“Repetitio est mater studiorum,” says the Latin proverb – repetition is the mother of all learning.
Lessons for this post:
- Know what you are doing.
- Avoid paying massive premiums over net asset values.
Below is CUBA, a closed-end fund investing in companies that invest in Cuba or will benefit by an increase in business with Cuba. Note the spike upward on the announcement that Obama would allow a prisoner exchange and take Cuba off the US’s terror list opening up the possibility of the end of the US embargo.
Now go: CUBA NAV Summary (Click on the button, since exception on the right side of the page, to see the history of price vs. Net Asset Value (“NAV”). Note the results last time “investors”/speculators or the confused paid in excess of 50% to the underlying stocks. We can argue about the intrinsic values of the underlying stocks but not the prices–because price is what it is. Mr. Market has spoken.
Go back and click on CUBA NAV Summary and view the one year summary. Note that the price reached a 70% premium to the NAV AFTER the news event of “improving” US/Cuba relations. Upon hearing the news:
My first post on CUBA (CEF) SELL! Can I predict? No, just common-sense.
Where is the efficient market? Perhaps the unavailability of shares to borrow hindered arbitrageurs who could buy the underlying stocks and short the closed-end fund (“CEF”), CUBA. But to pay such a premium is almost a guaranteed loss unless sold to a greater fool who will pay an even more absurd premium. That is speculating not investing. What is business-like about paying a 70% premium after a news event?
A closed-end fund sells a fixed number of shares to investors. For example, let’s pretend we start a closed-end fund to buy stocks, called the BS Fund. We sell 10 shares at $10 each for $100 in capital, then we buy 1 share of Company X at $50 and 2 shares of Company Y for $25 (ignoring commissions and fees). The net asset value (NAV) is ($50 times 1 share) + ($25 times 2 shares) = $100. The net asset value per share is also $10. So the price per share of the CEF ($10) trades at no premium (0) to the NAV per share $100/10 shares. Now an investor wants to sell 3 of his BS (CEF shares) to an investor who bids for them at $9.00 per share. Unless, the underlying share prices of Company X and Y change, then the discount is now 10%. We, as the management, must institute a decision to buy back shares of the BS fund to close the discount or investors increase their demand for the shares.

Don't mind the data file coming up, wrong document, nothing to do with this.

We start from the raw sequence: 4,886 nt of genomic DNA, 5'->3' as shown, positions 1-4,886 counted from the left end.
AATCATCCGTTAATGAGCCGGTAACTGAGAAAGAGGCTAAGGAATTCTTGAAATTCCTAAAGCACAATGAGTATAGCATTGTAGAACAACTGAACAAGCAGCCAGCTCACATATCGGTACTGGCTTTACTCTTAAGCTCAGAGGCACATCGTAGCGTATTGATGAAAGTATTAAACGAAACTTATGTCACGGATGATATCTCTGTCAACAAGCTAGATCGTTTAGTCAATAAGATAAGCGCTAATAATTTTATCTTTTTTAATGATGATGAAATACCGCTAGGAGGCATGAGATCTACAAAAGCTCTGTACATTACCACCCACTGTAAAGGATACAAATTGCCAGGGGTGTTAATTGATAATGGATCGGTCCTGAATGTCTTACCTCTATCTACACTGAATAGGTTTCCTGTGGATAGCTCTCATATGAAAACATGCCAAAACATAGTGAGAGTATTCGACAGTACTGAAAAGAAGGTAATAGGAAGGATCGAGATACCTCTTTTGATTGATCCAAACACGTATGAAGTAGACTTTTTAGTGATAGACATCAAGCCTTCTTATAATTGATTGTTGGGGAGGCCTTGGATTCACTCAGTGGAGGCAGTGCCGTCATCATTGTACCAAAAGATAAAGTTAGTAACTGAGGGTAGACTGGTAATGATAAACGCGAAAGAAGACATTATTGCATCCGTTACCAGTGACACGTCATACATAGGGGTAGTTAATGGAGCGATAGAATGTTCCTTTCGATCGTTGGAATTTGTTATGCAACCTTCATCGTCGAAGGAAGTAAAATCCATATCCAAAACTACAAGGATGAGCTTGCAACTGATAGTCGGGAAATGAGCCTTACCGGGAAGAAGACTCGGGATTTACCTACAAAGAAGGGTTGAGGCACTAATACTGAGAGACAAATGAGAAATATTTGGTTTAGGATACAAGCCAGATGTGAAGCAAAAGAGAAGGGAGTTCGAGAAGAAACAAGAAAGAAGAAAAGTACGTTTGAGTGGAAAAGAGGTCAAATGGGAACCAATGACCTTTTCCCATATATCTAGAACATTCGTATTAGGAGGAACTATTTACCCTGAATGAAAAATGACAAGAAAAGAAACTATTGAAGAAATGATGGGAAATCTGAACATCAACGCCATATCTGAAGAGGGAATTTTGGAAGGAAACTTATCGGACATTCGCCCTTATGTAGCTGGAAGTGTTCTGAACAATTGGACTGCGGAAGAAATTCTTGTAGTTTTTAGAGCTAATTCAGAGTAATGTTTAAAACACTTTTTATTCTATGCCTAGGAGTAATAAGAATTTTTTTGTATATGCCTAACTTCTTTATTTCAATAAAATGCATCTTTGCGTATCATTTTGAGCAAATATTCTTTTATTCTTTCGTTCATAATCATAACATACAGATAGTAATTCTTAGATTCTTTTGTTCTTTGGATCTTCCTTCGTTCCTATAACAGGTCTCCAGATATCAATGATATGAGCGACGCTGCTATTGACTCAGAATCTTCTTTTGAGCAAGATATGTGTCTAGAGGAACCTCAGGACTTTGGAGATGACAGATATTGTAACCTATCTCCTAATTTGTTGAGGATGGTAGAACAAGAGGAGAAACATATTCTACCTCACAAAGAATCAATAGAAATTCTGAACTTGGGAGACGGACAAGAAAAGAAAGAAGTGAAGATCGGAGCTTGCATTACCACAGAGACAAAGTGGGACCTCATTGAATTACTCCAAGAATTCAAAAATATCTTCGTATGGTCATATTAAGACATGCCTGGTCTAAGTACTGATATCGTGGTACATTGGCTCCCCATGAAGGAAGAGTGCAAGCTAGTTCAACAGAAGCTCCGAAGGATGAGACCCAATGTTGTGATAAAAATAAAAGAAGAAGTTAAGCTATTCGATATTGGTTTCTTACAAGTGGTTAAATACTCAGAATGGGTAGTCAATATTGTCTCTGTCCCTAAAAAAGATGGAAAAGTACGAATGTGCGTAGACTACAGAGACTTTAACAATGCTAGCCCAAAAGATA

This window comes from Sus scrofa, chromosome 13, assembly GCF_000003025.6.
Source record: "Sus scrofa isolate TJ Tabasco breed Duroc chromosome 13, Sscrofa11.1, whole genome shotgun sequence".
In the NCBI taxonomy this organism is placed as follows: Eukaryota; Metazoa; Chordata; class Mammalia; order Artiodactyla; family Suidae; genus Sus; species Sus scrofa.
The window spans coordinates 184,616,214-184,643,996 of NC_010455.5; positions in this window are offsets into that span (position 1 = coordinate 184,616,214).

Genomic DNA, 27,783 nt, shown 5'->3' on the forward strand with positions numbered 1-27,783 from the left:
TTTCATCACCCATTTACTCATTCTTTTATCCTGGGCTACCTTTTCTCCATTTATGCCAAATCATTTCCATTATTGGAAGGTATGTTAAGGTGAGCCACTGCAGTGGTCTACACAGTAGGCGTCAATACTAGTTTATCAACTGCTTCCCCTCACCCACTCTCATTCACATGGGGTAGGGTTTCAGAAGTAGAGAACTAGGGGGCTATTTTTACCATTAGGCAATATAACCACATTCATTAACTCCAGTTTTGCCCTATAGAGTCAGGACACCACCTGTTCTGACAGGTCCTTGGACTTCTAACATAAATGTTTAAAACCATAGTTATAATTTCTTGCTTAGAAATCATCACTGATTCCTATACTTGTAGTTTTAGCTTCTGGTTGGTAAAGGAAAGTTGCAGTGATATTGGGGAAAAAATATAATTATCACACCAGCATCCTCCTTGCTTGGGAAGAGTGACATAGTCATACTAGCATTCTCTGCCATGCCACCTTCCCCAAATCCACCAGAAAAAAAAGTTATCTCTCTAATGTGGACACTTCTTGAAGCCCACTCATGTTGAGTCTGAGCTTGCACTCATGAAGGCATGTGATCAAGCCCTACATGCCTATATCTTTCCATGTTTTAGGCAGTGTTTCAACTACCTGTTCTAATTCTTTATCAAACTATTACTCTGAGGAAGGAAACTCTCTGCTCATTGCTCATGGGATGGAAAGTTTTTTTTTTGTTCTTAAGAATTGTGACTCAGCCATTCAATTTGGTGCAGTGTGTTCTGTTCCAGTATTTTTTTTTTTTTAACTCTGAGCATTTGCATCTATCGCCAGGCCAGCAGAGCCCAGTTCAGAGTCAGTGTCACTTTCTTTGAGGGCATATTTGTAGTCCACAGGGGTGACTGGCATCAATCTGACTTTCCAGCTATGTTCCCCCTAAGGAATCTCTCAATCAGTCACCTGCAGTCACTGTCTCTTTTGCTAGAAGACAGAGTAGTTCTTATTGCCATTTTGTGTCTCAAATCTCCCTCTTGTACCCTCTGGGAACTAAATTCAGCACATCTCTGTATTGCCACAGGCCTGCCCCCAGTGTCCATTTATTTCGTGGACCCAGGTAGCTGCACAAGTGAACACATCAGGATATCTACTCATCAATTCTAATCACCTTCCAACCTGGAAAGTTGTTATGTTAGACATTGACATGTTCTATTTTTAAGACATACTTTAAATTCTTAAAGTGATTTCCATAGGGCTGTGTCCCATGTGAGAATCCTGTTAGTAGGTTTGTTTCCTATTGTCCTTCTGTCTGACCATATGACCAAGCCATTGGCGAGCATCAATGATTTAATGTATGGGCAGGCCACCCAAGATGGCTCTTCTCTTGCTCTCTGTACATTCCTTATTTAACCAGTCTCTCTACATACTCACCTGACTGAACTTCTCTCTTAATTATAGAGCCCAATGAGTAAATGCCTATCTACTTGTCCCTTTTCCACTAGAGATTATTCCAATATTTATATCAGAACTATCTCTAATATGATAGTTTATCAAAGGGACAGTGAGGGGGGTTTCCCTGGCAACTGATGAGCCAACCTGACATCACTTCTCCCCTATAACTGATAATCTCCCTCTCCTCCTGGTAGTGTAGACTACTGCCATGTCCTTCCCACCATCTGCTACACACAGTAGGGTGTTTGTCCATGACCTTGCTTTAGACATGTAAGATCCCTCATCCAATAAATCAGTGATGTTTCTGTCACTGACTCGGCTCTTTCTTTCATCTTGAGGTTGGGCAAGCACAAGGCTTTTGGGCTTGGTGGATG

Carl Icahn got his start as a closed end fund arbitrageur, who would force the managements of the closed-ends funds that traded at large discounts to NAV, to buy-back their shares.
Setting aside the emotional impact of the news announcement, the prisoner exchange and Obama’s reducing of sanctions doesn’t change much. By the way, if sanctions and embargos don’t work (I agree) as Obama claims then why the sanctions on Russia? If the Russians didn’t surrender during Stalingrad, what are the odds now? Color me cynical.
The US is ALREADY one of the top ten trading partners with Cuba. Of course, the embargo is a farce, kept in place for political purposes. Congress still has to vote to remove the embargo, but even without the embargo Cuba lacks the production of goods and services to trade. Why? Cubans lack the capital to produce because they lack the security of property rights and the rule of law to acquire capital. No Habeas Corpus, no freedom of speech, and no rights. No tyranny generates LONG-TERM economic growth.
What returns will foreign investors require to invest in Cuba? Say you whip out your spread-sheet and suggest 25% annual returns to build a new hotel in Cuba based on your projection of American tourists hitting the shores of Cuba like locusts. Two years after the hotel is built, Raul Castro and his military cronies tears up your contract. Investment lost. Without the rule of law and sanctity of contract, the rest means little. The first lesson is to know what you are doing.
Life in Cuba:
- Tengo Hambre A Cuban Says I AM HUNGRY!
- Life for Cuban Youth (Cuba with highest suicide rates in the Western Hemisphere.
The investor who buys CUBA would have to understand what the current changes mean for the companies in the fund. Anyone who spends time understanding the current economic conditions there would grasp how little the current announcement means for investment there. Ask the Canadian investor rotting in a Cuban jail today Canadian investor rots in Cuban jail.
Speculators were willing to pay at 70% premium AFTER the price of the underlying companies had moved higher by 10% to 15% on the news. A premium on top of a premium–a lesson of what NOT to do. Questions?
If anyone in this class does that, then this awaits: No Excuse